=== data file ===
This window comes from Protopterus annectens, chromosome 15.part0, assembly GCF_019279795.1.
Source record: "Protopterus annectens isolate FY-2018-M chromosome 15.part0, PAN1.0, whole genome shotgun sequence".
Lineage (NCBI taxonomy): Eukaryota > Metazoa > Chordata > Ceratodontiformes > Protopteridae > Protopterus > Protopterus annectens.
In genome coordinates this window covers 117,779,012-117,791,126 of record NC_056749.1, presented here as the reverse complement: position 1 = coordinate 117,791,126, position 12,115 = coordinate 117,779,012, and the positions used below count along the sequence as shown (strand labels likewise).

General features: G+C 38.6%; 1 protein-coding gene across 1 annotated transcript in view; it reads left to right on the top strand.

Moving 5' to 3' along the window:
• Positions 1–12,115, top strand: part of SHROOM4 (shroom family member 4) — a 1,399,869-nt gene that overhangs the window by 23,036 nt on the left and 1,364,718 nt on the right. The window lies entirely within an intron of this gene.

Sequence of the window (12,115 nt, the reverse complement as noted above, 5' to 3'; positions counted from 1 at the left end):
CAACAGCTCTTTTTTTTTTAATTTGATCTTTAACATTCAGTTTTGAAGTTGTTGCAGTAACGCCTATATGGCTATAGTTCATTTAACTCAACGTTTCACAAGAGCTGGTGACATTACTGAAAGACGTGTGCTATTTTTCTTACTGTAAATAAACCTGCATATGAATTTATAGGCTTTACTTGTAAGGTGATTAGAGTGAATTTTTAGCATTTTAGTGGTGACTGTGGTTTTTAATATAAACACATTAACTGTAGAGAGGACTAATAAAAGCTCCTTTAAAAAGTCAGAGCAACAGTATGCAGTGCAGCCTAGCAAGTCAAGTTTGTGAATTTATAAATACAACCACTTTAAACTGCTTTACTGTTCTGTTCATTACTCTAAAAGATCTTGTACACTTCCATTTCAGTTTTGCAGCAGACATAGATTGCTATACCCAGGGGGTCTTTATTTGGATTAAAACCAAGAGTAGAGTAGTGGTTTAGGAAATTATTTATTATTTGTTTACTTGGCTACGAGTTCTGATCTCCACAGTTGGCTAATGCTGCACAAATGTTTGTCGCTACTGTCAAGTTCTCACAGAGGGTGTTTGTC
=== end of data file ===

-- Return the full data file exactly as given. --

This window comes from Protopterus annectens, chromosome 15.part0, assembly GCF_019279795.1.
Source record: "Protopterus annectens isolate FY-2018-M chromosome 15.part0, PAN1.0, whole genome shotgun sequence".
Lineage (NCBI taxonomy): Eukaryota > Metazoa > Chordata > Ceratodontiformes > Protopteridae > Protopterus > Protopterus annectens.
In genome coordinates this window covers 117,779,012-117,791,126 of record NC_056749.1, presented here as the reverse complement: position 1 = coordinate 117,791,126, position 12,115 = coordinate 117,779,012, and the positions used below count along the sequence as shown (strand labels likewise).

General features: G+C 38.6%; 1 protein-coding gene across 1 annotated transcript in view; it reads left to right on the top strand.

Moving 5' to 3' along the window:
• Positions 1–12,115, top strand: part of SHROOM4 (shroom family member 4) — a 1,399,869-nt gene that overhangs the window by 23,036 nt on the left and 1,364,718 nt on the right. The window lies entirely within an intron of this gene.

Sequence of the window (12,115 nt, the reverse complement as noted above, 5' to 3'; positions counted from 1 at the left end):
CAACAGCTCTTTTTTTTTTAATTTGATCTTTAACATTCAGTTTTGAAGTTGTTGCAGTAACGCCTATATGGCTATAGTTCATTTAACTCAACGTTTCACAAGAGCTGGTGACATTACTGAAAGACGTGTGCTATTTTTCTTACTGTAAATAAACCTGCATATGAATTTATAGGCTTTACTTGTAAGGTGATTAGAGTGAATTTTTAGCATTTTAGTGGTGACTGTGGTTTTTAATATAAACACATTAACTGTAGAGAGGACTAATAAAAGCTCCTTTAAAAAGTCAGAGCAACAGTATGCAGTGCAGCCTAGCAAGTCAAGTTTGTGAATTTATAAATACAACCACTTTAAACTGCTTTACTGTTCTGTTCATTACTCTAAAAGATCTTGTACACTTCCATTTCAGTTTTGCAGCAGACATAGATTGCTATACCCAGGGGGTCTTTATTTGGATTAAAACCAAGAGTAGAGTAGTGGTTTAGGAAATTATTTATTATTTGTTTACTTGGCTACGAGTTCTGATCTCCACAGTTGGCTAATGCTGCACAAATGTTTGTCGCTACTGTCAAGTTCTCACAGAGGGTGTTTGTC